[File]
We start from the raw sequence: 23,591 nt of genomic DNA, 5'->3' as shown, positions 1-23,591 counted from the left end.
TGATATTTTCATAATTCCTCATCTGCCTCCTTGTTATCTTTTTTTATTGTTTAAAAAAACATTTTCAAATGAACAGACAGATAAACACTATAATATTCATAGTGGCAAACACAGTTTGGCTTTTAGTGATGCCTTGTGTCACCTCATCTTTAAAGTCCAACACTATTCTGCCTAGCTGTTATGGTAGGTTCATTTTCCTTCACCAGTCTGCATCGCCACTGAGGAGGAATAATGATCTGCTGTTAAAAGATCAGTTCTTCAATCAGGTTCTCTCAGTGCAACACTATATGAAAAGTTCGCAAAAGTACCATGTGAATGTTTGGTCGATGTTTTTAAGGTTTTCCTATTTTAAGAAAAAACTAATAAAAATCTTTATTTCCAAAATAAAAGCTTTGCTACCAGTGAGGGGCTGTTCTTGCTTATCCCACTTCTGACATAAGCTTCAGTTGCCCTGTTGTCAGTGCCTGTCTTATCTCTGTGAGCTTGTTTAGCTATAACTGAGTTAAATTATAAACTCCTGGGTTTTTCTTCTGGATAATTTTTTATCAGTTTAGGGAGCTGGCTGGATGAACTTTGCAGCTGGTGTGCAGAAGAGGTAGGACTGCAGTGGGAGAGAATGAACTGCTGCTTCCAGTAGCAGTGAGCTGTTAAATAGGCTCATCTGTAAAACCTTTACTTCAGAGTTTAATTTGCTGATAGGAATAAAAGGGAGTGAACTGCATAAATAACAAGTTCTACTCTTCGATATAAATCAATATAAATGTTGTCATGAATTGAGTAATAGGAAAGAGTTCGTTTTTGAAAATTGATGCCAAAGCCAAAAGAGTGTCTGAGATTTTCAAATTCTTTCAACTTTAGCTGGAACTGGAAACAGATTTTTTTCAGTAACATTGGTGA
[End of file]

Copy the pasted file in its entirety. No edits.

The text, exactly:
We start from the raw sequence: 23,591 nt of genomic DNA, 5'->3' as shown, positions 1-23,591 counted from the left end.
TGATATTTTCATAATTCCTCATCTGCCTCCTTGTTATCTTTTTTTATTGTTTAAAAAAACATTTTCAAATGAACAGACAGATAAACACTATAATATTCATAGTGGCAAACACAGTTTGGCTTTTAGTGATGCCTTGTGTCACCTCATCTTTAAAGTCCAACACTATTCTGCCTAGCTGTTATGGTAGGTTCATTTTCCTTCACCAGTCTGCATCGCCACTGAGGAGGAATAATGATCTGCTGTTAAAAGATCAGTTCTTCAATCAGGTTCTCTCAGTGCAACACTATATGAAAAGTTCGCAAAAGTACCATGTGAATGTTTGGTCGATGTTTTTAAGGTTTTCCTATTTTAAGAAAAAACTAATAAAAATCTTTATTTCCAAAATAAAAGCTTTGCTACCAGTGAGGGGCTGTTCTTGCTTATCCCACTTCTGACATAAGCTTCAGTTGCCCTGTTGTCAGTGCCTGTCTTATCTCTGTGAGCTTGTTTAGCTATAACTGAGTTAAATTATAAACTCCTGGGTTTTTCTTCTGGATAATTTTTTATCAGTTTAGGGAGCTGGCTGGATGAACTTTGCAGCTGGTGTGCAGAAGAGGTAGGACTGCAGTGGGAGAGAATGAACTGCTGCTTCCAGTAGCAGTGAGCTGTTAAATAGGCTCATCTGTAAAACCTTTACTTCAGAGTTTAATTTGCTGATAGGAATAAAAGGGAGTGAACTGCATAAATAACAAGTTCTACTCTTCGATATAAATCAATATAAATGTTGTCATGAATTGAGTAATAGGAAAGAGTTCGTTTTTGAAAATTGATGCCAAAGCCAAAAGAGTGTCTGAGATTTTCAAATTCTTTCAACTTTAGCTGGAACTGGAAACAGATTTTTTTCAGTAACATTGGTGA